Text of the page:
Japanese Prime Minister Shinzo Abe says he pays his Facebook and Twitter fees just like everyone else

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Has Japan’s Prime Minister Shinzo Abe fallen for one of those “Facebook to start charging” hoaxes?

Abe found himself the butt of the joke in parliament this week after slipping up on the subject of social media. The prime minister proudly told the House of Councillors on Wednesday that of course, he pays his Facebook and Twitter membership fees.

When Democratic Party politician Tsutomu Okubo asked Abe the question in an exchange during a budget meeting on Wednesday, he was clearly hoping to catch him out. And he succeeded.

Okubo first asked if the prime minister operates his social media accounts himself, to which Abe stated that he has help from staff, but the content of the tweets is all him. “My personal account, that one’s run by myself and my staff, basically I decide what we’re going to post about,” he told the assembly.

Next, Okubo asked with a cheeky smirk on his face: “And have you ever paid Twitter and Facebook service fees?”

He must have been delighted when the prime minister walked right into his trap, replying that yes, of course he pays his fees.

▼ Okubo looking pleased with his clever question.

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Like many world leaders, Abe has two sets of social media accounts, one under his own name, and an official account of the administration of the prime minister (the Kantei). He told the assembly that the fees on personal accounts are the responsibility of the individual:

“Of course, I pay my own fees for my personal social media accounts. But as for the Kantei accounts [the office of the PM], that’s paid for by the Kantei.”

Smiling, Okubo went on to explain what every schoolchild in this day and age knows: that Facebook and Twitter are free to use. For everyone. When he continued to poke the prime minister, asking, “Who are you paying these fees to, then?” there was audible laughter around the room.

▼ Even Abe’s team looked amused at the blunder.

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Abe rose again to counter with:

“I don’t actually know about the details of how it works. I decide the content of the posts and my staff do the rest. I think that’s to be expected really.”

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Obama begins Asia trip with ‘the best sushi I’ve ever had’

 

Japanese Prime Minister Shinzo Abe took President Barack Obama to famed sushi restaurant Sukiyabashi Jiro for a private dinner on Wednesday night.

 

Anyone who imagines U.S. President Barack Obama and Japanese Prime Minister Shinzo Abe discussed territorial disputes with China or the U.S.’s “pivot to Asia” foreign policy during their private dinner in Tokyo on Wednesday likely isn’t familiar with the restaurant where the two leaders dined.

Ahead of a protocol-bound formal state visit that officially begins on Thursday, Abe took Obama to Sukiyabashi Jiro, the fabled restaurant in Tokyo’s fashionable Ginza district widely regarded as the best sushi restaurant in the world.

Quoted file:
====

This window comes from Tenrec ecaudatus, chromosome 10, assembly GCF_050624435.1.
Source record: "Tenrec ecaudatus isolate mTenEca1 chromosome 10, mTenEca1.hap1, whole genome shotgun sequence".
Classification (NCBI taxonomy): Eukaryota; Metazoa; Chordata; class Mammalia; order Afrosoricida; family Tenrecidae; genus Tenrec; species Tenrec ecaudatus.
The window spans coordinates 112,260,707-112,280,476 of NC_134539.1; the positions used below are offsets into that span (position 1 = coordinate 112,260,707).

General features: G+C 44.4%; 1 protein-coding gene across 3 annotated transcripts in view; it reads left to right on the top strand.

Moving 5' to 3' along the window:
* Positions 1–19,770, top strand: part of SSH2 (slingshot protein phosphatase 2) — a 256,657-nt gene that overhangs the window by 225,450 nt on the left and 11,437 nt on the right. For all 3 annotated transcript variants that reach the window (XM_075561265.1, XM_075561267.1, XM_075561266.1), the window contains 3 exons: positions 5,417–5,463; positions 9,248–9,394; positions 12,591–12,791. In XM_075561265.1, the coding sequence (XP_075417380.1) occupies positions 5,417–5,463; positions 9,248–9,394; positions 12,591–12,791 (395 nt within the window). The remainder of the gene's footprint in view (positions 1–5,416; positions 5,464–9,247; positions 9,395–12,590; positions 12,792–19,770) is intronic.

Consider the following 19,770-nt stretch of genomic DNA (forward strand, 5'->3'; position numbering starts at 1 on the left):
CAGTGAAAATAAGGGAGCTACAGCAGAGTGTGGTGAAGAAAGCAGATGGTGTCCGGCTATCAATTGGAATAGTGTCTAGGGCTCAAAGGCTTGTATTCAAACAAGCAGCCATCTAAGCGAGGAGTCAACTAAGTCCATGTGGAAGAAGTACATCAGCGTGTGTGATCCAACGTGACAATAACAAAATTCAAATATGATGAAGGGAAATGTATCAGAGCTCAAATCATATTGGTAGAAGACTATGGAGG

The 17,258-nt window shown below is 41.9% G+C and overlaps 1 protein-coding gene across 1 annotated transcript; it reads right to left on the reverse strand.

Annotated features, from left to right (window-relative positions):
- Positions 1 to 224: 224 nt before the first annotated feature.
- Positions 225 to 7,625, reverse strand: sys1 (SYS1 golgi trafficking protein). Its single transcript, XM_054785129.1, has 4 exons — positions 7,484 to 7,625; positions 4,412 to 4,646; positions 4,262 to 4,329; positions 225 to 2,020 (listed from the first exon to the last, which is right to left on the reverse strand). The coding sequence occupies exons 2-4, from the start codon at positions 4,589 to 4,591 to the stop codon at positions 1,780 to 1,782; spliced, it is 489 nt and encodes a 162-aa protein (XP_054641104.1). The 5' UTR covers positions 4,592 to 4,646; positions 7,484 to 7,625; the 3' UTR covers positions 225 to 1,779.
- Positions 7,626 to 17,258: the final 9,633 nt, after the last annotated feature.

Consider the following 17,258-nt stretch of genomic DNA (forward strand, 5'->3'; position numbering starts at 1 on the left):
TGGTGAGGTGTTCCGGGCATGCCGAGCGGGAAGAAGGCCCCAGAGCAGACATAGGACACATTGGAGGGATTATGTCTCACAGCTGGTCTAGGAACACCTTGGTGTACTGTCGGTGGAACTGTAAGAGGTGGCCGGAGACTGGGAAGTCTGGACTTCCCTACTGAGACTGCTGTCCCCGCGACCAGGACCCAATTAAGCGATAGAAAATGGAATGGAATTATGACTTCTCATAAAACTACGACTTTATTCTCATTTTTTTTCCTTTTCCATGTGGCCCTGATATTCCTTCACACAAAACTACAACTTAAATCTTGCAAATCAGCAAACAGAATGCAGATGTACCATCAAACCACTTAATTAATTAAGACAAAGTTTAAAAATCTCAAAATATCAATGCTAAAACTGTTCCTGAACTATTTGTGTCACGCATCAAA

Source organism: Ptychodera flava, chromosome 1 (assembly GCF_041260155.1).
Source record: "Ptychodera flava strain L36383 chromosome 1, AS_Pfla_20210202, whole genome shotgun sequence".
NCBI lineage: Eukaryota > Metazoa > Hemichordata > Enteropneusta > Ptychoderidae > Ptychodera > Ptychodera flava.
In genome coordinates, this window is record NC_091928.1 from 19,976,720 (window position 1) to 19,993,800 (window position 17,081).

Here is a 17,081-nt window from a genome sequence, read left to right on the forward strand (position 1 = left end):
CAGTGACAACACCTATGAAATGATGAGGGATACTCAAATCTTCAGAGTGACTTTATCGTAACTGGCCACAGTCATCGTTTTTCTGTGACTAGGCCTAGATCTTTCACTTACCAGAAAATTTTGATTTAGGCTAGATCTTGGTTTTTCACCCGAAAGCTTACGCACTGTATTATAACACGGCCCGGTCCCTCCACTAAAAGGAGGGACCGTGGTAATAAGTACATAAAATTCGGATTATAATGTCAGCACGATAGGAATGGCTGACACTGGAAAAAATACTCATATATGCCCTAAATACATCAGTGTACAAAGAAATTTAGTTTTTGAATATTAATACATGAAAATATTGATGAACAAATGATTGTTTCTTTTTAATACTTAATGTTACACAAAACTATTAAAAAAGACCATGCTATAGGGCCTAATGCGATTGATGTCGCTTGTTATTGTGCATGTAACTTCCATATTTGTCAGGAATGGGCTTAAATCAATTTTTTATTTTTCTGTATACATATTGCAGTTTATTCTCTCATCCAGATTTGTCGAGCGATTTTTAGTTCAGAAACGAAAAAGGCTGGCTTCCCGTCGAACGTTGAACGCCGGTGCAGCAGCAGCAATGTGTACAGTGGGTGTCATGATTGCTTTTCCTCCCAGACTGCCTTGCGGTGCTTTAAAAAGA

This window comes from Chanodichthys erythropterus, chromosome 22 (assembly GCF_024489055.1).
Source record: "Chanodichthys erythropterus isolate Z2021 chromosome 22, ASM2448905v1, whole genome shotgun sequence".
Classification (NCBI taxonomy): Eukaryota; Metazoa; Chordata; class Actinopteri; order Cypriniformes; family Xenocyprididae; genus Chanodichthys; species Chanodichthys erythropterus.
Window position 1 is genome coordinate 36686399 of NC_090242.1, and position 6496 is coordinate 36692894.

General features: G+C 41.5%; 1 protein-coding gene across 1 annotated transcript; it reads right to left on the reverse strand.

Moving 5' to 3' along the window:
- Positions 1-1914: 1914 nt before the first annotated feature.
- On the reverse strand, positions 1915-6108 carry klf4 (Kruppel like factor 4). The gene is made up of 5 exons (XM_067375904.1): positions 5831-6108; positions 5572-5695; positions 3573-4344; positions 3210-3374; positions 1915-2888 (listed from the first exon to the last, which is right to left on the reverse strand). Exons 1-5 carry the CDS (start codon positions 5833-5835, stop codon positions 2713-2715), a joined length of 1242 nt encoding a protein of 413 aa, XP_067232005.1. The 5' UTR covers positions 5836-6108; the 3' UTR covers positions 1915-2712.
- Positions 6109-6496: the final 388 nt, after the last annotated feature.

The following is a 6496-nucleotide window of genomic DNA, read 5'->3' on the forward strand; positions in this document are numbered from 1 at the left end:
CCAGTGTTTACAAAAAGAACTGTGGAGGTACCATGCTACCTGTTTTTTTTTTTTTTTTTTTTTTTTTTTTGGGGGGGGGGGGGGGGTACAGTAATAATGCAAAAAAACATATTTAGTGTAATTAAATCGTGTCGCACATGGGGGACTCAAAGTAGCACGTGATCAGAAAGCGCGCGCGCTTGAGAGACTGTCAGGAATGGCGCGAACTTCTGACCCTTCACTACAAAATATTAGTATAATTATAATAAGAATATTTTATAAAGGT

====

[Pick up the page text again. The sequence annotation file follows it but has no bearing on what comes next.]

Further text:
Diners approach Sukiyabashi Jiro with a sense of reverence.

The experience provided by head chef and proprietor Jiro Ono leaves little time for small talk, much less big talk.

The focus is on the fish.

Heralded as a Japanese national treasure, Ono, who turns 90 next year, is the first sushi chef in the world to receive three Michelin stars.

With hundreds of onlookers behind police barriers lining the streets near the restaurant, Obama and Abe, neither wearing neckties, shook hands and entered the basement restaurant. New U.S. ambassador to Japan, Caroline Kennedy, also attended the dinner, which lasted about an hour and a half.

Sukiyabashi Jiro, a tiny restaurant with a coveted three Michelin-star rating, has only ten seats and is run by its 89-year-old owner, Jiro.

Like those who have gone before him into this shrine of sushi, Obama did not leave disappointed.

President Obama told me that, ‘I was born in Hawaii and ate a lot of sushi, but this was the best sushi I’ve ever had in my life,'” Abe told Japan‘s NHK network after the meal.

Inside the restaurant, Abe poured sake for Obama at the sushi counter.

While Obama praised the sushi enthusiastically, some onlookers said he stopped eating halfway through the meal.

The owner of another restaurant that is located in the same subway station told Tokyo Broadcasting System that Obama had put his chopsticks down midway into the dinner.

He also said a sushi chef from Sukiyabashi Jiro said Obama did not make small talk, but was quite serious, jumping into a discussion on trade immediately.

Japan’s chief government spokesman, Yoshihide Suga, refused Thursday to cite exactly how much Obama ate, saying instead: “It’s true that he ate a good amount.”

 

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Obama begins Asia trip with ‘the best sushi I’ve ever had’

"President Obama told me that, 'I was born in Hawaii and ate a lot of sushi, but this was the best sushi I've ever had in my life,'" Abe told Japan's NHK network after the meal.
AP Photo/Carolyn Kaster